Science: Nuclear Secrets

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From Democritus the Greek (400 B. C.) to the late great Englishman John Dalton (1766-1844) scientists were blandly sure that the atom was the smallest thing in the world. Modern physicists know that this is not so, that the atom is composed of a nucleus and surrounding spheres of electrons, that these constituents are capable of being separated. Scientists probing into the infinitesimal atomic nucleus with various tools, last week published new data concerning the nature of the universe and the physical properties of drinking water.

The Nucleus, The late great Dmitri Ivanovitch Mendeleeff arranged the 92 elements in a periodic table according to weight. The late Henry Gwyn-Jeffreys Moseley found that each atomic number corresponded to the number of negatively charged electrons outside the nucleus. Element No. 1, hydrogen, has one such electron; No. 2, helium, has two; lithium, No. 3, three. . . . For each negative electron the nucleus of an atom must contain a positively charged proton. And, except in hydrogen, all nuclei were found to contain more protons than were electrons around them. The additional necessary electrons were found in the nucleus. Lithium, with three electrons outside the nucleus, must have a nucleus with a positive charge of three, and this positive charge may be made up in either of two ways: by six protons and three electrons, or by seven protons and four electrons. Thus lithium appears in two forms, and each form is called an isotope. Since the protons give an element nearly all its weight, the weights of isotopes differ.

H². Most elements have two or more isotopes. Tin has eleven. Several scientists have predicted that hydrogen, too, simplest of the elements, would be found to have two isotopes. Professor Harold Clayton Urey of Columbia University said last May that he was searching for a hydrogen isotope of weight two. Last week he found it. Co-discoverers were Dr George M. Murphy of Columbia and Dr. Ferdinand G. Brickwedde of the U. S. Bureau of Standards in Washington. Under low pressure Dr. Brickwedde liquefied hydrogen by reducing the temperature. Then he allowed the temperature to rise.' At 437º below zero F. the liquid began to evaporate. Ordinary hydrogen atoms, being lighter, had risen to the top, evaporated first, leaving the heavier isotope in a richer mixture. At Columbia Professor Urey examined the hydrogen with a spectroscope, found lines only faintly visible in ordinary hydrogen, concluded they were caused by the isotope H². He estimated the proportion of H² to plain H was one to 800. In ordinary hydrogen gas it would be one to 4,000.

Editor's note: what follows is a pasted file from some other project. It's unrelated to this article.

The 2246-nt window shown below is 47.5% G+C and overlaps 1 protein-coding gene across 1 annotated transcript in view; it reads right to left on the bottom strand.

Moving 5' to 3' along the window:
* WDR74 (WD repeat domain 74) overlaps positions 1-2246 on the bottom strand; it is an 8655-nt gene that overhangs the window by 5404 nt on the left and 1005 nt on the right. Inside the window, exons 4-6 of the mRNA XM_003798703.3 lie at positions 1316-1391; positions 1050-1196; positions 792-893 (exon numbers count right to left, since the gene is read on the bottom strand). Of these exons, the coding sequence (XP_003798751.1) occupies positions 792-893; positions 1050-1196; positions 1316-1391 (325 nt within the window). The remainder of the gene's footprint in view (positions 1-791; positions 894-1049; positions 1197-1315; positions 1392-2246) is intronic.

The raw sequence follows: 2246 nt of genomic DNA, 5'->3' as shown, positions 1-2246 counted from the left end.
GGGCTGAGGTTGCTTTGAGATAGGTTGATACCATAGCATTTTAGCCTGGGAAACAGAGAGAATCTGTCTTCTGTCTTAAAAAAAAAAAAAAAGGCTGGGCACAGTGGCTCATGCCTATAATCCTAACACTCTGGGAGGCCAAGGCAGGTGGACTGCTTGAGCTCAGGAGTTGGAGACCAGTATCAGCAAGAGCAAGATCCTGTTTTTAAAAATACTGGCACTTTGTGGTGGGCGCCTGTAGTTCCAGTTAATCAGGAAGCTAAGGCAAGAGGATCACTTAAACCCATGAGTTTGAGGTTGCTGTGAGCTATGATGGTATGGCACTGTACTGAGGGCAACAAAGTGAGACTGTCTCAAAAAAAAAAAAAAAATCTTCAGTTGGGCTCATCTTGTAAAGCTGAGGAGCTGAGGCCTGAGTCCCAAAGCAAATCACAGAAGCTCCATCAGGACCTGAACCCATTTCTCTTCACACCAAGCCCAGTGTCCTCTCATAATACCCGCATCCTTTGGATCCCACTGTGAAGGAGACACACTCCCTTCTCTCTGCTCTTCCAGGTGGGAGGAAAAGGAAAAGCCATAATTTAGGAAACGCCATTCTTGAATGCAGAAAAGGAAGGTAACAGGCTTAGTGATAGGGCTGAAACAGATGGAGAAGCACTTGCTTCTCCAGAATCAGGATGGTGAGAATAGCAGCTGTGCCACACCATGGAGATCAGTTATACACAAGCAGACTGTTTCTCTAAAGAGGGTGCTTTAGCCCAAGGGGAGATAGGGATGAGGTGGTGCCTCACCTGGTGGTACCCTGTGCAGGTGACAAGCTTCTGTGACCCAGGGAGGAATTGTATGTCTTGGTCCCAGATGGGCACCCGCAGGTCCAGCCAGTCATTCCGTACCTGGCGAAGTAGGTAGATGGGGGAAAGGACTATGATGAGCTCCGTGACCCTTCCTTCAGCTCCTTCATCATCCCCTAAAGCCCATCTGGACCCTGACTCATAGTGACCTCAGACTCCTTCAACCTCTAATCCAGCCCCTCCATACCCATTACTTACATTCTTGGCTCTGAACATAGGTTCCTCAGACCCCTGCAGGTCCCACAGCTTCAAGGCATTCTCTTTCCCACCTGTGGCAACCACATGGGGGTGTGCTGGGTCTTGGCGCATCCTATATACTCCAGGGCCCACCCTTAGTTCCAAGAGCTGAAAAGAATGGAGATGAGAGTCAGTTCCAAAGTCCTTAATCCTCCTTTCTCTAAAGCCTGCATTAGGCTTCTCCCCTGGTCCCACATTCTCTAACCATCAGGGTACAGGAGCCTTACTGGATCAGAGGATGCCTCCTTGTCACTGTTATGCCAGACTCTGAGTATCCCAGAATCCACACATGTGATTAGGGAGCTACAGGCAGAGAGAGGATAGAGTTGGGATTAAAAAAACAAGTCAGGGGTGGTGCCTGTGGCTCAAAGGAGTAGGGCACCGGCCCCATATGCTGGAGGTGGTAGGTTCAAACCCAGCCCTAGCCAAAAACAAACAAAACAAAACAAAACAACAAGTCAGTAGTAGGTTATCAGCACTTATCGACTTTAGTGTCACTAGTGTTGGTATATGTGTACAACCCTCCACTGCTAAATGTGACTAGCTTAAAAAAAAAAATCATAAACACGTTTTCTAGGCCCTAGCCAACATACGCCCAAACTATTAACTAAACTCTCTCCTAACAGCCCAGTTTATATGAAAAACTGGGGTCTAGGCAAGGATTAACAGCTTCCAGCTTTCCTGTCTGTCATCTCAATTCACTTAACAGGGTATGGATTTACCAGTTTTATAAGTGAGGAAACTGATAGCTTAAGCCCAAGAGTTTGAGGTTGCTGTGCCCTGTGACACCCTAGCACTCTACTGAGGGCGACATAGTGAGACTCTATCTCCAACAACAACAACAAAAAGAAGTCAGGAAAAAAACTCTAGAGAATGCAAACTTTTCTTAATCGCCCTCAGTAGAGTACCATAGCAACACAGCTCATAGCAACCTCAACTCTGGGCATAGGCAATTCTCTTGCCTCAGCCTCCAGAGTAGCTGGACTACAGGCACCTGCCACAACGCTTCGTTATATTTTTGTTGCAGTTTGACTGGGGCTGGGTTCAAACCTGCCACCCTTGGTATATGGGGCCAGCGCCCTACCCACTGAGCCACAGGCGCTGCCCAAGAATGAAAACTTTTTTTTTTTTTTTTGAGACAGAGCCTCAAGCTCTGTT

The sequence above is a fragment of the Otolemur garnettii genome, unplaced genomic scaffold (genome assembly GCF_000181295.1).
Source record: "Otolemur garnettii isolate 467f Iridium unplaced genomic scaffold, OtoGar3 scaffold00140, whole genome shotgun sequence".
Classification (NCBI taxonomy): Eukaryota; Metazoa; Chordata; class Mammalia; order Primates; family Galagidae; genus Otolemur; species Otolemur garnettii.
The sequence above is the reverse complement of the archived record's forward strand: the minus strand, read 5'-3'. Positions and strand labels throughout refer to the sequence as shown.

Scientists Urey, Murphy and Brick-wedde hoped eventually to get H² in a pure form. Having two protons and one electron in its nucleus, it is twice as heavy as the previously known hydrogen, whose nucleus has one proton. The discoverers thought H² would be of no commercial use. It would give water different spectral color, new physical properties, but would not affect the taste. But since its nucleus is the simplest yet found consisting of more than one particle it would be a great aid in the study of nuclei, might add to data on the cosmic ray which Dr. Robert Andrews Millikan thinks is the energy re-leased by the building up of elements in the universe.

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